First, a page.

I recently had to write and deploy a custom Rails app for a customer. When it was time for me to install the dedicated server, I looked for which Ruby version to install. I naturally went for the latest stable version of Ruby: 1.8.5. Unfortunalety I quickly ran through serious trouble with this version and Rails.
Mongrel for instance. I didn’t notice on their web site that asking for 1.8.4 was an absolute requirement. Just after a few hours running the web site in production, Mongrel just crashed and segfault! Wow, last time I saw a segfault was years ago. I had to fallback quickly to Webrick on the production server so I could downgrade Ruby to 1.8.4 as quickly as possible.
The stack trace shown me that a call to
Thread.new in Mongrel’s code caused the segfault. Mongrel is using native code but the crash didn’t seem to have occured in that part. So if it’s into the Ruby VM code, that’s more annoying.
I read recent posts talking about issues with current implementation of Ruby. People know that the current VM is complex and difficult to hack. Apparently alternative implementations over Java/.NET and native implementation are on going. That’s a very hot topic and I hope something will emerge quickly.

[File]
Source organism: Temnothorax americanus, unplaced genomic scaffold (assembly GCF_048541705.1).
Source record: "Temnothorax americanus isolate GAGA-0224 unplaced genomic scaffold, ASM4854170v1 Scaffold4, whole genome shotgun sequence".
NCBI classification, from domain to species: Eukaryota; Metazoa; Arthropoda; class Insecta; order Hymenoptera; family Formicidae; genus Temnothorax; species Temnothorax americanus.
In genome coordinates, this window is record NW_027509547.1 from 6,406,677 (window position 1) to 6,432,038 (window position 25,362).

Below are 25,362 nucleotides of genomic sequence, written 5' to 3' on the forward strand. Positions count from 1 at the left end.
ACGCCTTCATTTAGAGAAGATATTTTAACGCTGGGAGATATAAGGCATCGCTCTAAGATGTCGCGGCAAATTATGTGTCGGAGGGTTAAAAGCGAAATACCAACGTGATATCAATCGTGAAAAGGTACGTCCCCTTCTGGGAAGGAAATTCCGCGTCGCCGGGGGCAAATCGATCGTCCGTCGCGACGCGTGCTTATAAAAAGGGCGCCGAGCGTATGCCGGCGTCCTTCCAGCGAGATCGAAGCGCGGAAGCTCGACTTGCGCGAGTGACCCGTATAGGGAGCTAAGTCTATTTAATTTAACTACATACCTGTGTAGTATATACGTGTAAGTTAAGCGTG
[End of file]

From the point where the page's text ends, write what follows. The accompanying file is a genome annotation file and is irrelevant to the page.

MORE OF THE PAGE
I’ve been working with Java for 5 years and it’s stability is awesome. Crashes are rare and memory management works great. I hope I could say that to Ruby. We all know that’s not easy to sell a new technology in the enterprise world and that only one crash could easily let people think that’s not mature and ruin all your efforts.
For the moment, I would strongly advise to stick with Ruby 1.8.4 until further investigations are done. If somebody know anything about the issue, please let me know.
UPDATE (Feb 26th, 2007): The problem is now fixed! I finally found out what was breaking all my Ruby installation: GCC 4.0, preinstalled on Ubuntu 6.06. I recompiled Ruby and all gems with GCC 3.3 and now everything works perflectly: no more crash and no more memory leaks. It’s actually weird how many things GCC 4.0 breaks… I’m happy the story is over.